Tax rates are key to deciding on traditional or Roth 401(k)/403(b)
When choosing between traditional or Roth 401(k)/403(b) contributions, be sure to consider tax rates in your decision.
In general, money that you contribute to a Roth 401(k) or 403(b) account has already been taxed, which allows for tax-free withdrawals.* Traditional 401(k) and 403(b) contributions are made before income taxes have been paid, but withdrawals are taxable. So what’s better — paying taxes now or paying taxes later?
The answer may depend on how your tax rate today compares with your tax rate in retirement.
If your tax rate will be higher in retirement, making Roth contributions now could make sense. Better to pay taxes now rather than later, when rates will be higher. If your tax rate will be lower in retirement, traditional, pretax contributions could be a smart choice. Put off paying taxes now, and pay taxes later when rates will be lower.
Considering a Roth account?
Roth contributions may only make sense if you won’t start taking withdrawals for at least five years, and if you’ll be at least 59-1/2 when you do start. Otherwise, withdrawals may not qualify as tax-free.*
If both these requirements will be met, consider the following questions. If your answer is “yes” to either of them, making Roth contributions could be right for you.
Do you expect to be in a higher tax bracket in retirement?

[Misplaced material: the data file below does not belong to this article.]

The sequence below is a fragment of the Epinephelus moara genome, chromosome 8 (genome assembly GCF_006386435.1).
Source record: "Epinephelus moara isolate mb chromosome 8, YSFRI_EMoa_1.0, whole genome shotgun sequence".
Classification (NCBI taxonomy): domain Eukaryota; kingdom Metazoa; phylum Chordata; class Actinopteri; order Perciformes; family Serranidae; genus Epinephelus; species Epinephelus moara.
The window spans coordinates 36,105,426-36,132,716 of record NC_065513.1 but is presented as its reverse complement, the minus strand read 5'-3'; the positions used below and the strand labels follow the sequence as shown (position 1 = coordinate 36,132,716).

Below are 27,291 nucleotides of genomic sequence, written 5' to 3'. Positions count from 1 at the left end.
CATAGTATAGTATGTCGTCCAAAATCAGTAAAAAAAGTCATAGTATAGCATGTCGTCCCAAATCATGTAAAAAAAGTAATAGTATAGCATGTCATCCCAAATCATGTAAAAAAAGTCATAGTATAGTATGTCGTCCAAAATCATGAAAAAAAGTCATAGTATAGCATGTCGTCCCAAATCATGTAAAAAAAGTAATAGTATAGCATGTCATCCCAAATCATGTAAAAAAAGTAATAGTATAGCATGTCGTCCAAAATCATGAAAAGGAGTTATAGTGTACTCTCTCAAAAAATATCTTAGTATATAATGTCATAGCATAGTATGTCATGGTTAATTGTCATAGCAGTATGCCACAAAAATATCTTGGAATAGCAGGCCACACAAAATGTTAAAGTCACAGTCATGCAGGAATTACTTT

When estimating your future tax bracket, keep in mind that taxable withdrawals from retirement accounts — especially lump-sum withdrawals — could push you into a higher tax bracket. Qualified withdrawals from Roth accounts are tax-free and won’t increase your taxable income.
Do you think that all income tax rates will be higher in the future?
If tax rates in general are higher when you retire, you may be better off paying taxes now when rates are lower.
Roth and traditional: both good options
Saving for retirement makes sense whether you make Roth or traditional contributions. Both options offer tax benefits. Our traditional vs. Roth analyzer can help you compare the two. You could also consider making both types of contributions.
Check with your employer to see if the Roth option is available in your plan. You should consult a financial professional or tax adviser to find out more.
* Withdrawals from Roth accounts are tax-free if you are at least 59-1/2 years old, or are disabled or have died; also, the Roth account must have been established at least five years before. For nonqualified distributions, earnings are taxable and may be subject to a 10% early withdrawal penalty.
Investments are not FDIC-insured, nor are they deposits of or guaranteed by a bank or any other entity, so they may lose value.
Investors should carefully consider investment objectives, risks, charges and expenses. This and other important information is contained in the fund prospectuses and summary prospectuses, which can be obtained from a financial professional or downloaded and should be read carefully before investing.